After his stint with director SA Chandrasekaran, as an assistant director, a young man named Shankar was just starting off as a director, with a new script title ‘Gentleman’. The screenplay had lots of fantasy elements in it. A hero akin to ‘The thief of Baghdad’, his adventures, bubbly young heroines, outstanding dance moves – each frame of his screenplay were running on his mind. He had made up his mind that each song should be of a different genre like folk, western and carnatic.

He had signed up Balakumaran for dialogues, Jeeva for cinematography and Prabhu Deva for choreography. But, he couldn’t find a music director, who could satisfy him. He listened to samples from so many music directors, but he wasn’t satisfied. Since he was a newcomer, he couldn’t dictate terms with established composers to get what he wanted. His expectations were simple – a young composer with fresh thoughts, with a ability to create music which would capture the hearts of the young.

One day, he was watching TV while having his breakfast, and ‘Chinna Chinna Aasai’ was being played. He was looking for such modern music. He immediately found out who the composer was and signed him on for his project. A new storm called ‘Gentleman’ hit the shores. It was the beginning of a grand partnership!

Director Shankar talks about Rahman, with pride – “A.R.Rahman – just this one word is enough to convey everything. I’ve not met anyone else who is as talented enough in composing music matching to the mood of the situation. His judgement on what will work and what won’t, will always be right. His extra effort is visible in the way he makes those minute decorations in his songs. He makes sure he doesn’t give anyone an opportunity to tell him that the music in his song is not right. The thing I admire most in Rahman is his perseverance. It’s that never-say-die attitude of his that impresses me the most!”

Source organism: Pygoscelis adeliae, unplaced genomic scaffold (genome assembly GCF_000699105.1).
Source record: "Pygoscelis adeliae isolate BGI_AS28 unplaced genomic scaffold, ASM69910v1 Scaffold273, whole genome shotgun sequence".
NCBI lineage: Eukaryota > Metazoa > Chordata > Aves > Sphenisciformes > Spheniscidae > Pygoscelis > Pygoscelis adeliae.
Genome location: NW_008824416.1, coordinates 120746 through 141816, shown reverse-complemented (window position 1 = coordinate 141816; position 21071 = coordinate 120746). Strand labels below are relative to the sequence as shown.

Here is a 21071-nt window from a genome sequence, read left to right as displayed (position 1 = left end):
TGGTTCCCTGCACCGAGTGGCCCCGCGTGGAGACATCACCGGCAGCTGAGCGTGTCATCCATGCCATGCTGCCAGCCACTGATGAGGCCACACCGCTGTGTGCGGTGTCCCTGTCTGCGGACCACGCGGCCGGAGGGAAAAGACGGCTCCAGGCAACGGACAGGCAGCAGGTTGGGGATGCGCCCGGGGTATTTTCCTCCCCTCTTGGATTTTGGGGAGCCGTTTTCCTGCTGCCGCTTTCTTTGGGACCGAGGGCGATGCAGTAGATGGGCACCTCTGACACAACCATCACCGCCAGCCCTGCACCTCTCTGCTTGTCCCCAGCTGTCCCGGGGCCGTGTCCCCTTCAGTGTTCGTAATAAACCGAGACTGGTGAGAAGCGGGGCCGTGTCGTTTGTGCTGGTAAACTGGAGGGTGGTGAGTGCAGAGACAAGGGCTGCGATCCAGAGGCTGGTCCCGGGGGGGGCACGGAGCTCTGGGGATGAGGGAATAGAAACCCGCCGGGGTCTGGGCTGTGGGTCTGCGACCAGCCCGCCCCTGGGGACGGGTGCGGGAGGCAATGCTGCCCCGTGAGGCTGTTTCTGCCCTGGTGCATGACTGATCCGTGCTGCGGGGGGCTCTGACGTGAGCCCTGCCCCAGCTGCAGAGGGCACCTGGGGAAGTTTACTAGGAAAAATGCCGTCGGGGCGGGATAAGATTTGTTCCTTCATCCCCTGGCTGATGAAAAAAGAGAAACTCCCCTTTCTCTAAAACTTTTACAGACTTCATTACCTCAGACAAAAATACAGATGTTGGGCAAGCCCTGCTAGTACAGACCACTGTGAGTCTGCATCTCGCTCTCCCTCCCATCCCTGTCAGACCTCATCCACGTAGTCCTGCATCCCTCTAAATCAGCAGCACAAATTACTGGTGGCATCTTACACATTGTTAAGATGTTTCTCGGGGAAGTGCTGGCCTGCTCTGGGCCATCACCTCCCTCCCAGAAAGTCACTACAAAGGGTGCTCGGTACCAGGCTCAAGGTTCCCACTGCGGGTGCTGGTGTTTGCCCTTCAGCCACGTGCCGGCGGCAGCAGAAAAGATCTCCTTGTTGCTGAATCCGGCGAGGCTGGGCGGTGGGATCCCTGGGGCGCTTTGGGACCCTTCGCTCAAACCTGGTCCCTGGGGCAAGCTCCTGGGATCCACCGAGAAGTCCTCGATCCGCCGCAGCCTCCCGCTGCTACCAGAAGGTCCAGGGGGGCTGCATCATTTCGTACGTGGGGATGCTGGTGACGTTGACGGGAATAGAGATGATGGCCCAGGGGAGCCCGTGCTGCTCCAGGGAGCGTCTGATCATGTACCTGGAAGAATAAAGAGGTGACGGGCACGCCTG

Many composers had commented back then that, this kid’s (Rahman) music would stop if the computers were taken away from him. But, Rahman proved himself in his next album, Pudhiya Mugam. Techno-melodies like ‘July Maadham Vandhaal’ and ‘Netru Ilaadha Maatram’ became super hits. In Yodha, his Malayalam album, his music had flavours of Tibetan, Nepalese and Buddhist traditional music matching perfectly with the screenplay. His Telugu albums ‘Super Police’ and ‘Gangmaster’ had great music, but the songs didn’t attain popularity because the movies failed at the box office. Critics started opining that Rahman could give only soft music in the same pattern.

Shankar knew that Rahman had amazing talent. He wanted rocking, fast music for his film. And, for one song he wanted music, which should represent the speed of a train. Entire Tamilnadu should dance for that song. Could Rahman accomplish this?

Associate Director Madhesh tells more – “When Shankar met Rahman at Panchathan Studio, Kodambakkam, he was amazed how this kid was rocking the music industry. Rahman didn’t speak much, apart from the technical details, and Shankar liked him a lot. Sitting with a harmonium in a room, on which the entire floor was spread with divans, was the usual style of composing, back then. Unlike them, Rahman worked in a complete studio setting. Shankar liked all of this, and they both were on the same wavelength. Rahman liked the way in which Shankar narrated the story of Gentleman. They parted with a handshake, promising to meet again.